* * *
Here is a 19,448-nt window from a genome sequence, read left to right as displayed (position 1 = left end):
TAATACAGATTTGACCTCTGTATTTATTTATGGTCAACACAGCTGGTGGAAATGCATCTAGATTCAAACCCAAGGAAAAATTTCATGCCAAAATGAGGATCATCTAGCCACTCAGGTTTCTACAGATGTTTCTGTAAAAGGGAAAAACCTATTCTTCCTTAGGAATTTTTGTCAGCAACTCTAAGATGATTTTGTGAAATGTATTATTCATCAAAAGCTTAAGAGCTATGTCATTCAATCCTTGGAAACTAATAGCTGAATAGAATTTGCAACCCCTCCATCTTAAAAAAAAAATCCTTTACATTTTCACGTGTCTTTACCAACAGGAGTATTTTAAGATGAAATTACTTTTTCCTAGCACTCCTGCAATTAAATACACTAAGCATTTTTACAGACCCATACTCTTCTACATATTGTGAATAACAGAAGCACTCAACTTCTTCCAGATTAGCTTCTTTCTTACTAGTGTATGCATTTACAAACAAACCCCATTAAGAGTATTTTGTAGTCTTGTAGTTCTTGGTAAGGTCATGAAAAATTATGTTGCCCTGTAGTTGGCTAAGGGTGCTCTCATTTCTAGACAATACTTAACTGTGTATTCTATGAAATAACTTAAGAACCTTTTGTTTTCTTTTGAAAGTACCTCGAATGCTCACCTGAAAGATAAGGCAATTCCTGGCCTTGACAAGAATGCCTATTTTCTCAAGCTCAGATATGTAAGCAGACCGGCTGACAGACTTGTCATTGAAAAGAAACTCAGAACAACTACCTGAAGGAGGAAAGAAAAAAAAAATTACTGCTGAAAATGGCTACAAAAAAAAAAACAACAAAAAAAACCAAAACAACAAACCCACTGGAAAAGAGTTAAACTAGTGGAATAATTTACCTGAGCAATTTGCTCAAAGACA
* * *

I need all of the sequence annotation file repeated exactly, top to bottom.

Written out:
Here is a 19,448-nt window from a genome sequence, read left to right as displayed (position 1 = left end):
TAATACAGATTTGACCTCTGTATTTATTTATGGTCAACACAGCTGGTGGAAATGCATCTAGATTCAAACCCAAGGAAAAATTTCATGCCAAAATGAGGATCATCTAGCCACTCAGGTTTCTACAGATGTTTCTGTAAAAGGGAAAAACCTATTCTTCCTTAGGAATTTTTGTCAGCAACTCTAAGATGATTTTGTGAAATGTATTATTCATCAAAAGCTTAAGAGCTATGTCATTCAATCCTTGGAAACTAATAGCTGAATAGAATTTGCAACCCCTCCATCTTAAAAAAAAAATCCTTTACATTTTCACGTGTCTTTACCAACAGGAGTATTTTAAGATGAAATTACTTTTTCCTAGCACTCCTGCAATTAAATACACTAAGCATTTTTACAGACCCATACTCTTCTACATATTGTGAATAACAGAAGCACTCAACTTCTTCCAGATTAGCTTCTTTCTTACTAGTGTATGCATTTACAAACAAACCCCATTAAGAGTATTTTGTAGTCTTGTAGTTCTTGGTAAGGTCATGAAAAATTATGTTGCCCTGTAGTTGGCTAAGGGTGCTCTCATTTCTAGACAATACTTAACTGTGTATTCTATGAAATAACTTAAGAACCTTTTGTTTTCTTTTGAAAGTACCTCGAATGCTCACCTGAAAGATAAGGCAATTCCTGGCCTTGACAAGAATGCCTATTTTCTCAAGCTCAGATATGTAAGCAGACCGGCTGACAGACTTGTCATTGAAAAGAAACTCAGAACAACTACCTGAAGGAGGAAAGAAAAAAAAAATTACTGCTGAAAATGGCTACAAAAAAAAAAACAACAAAAAAAACCAAAACAACAAACCCACTGGAAAAGAGTTAAACTAGTGGAATAATTTACCTGAGCAATTTGCTCAAAGACA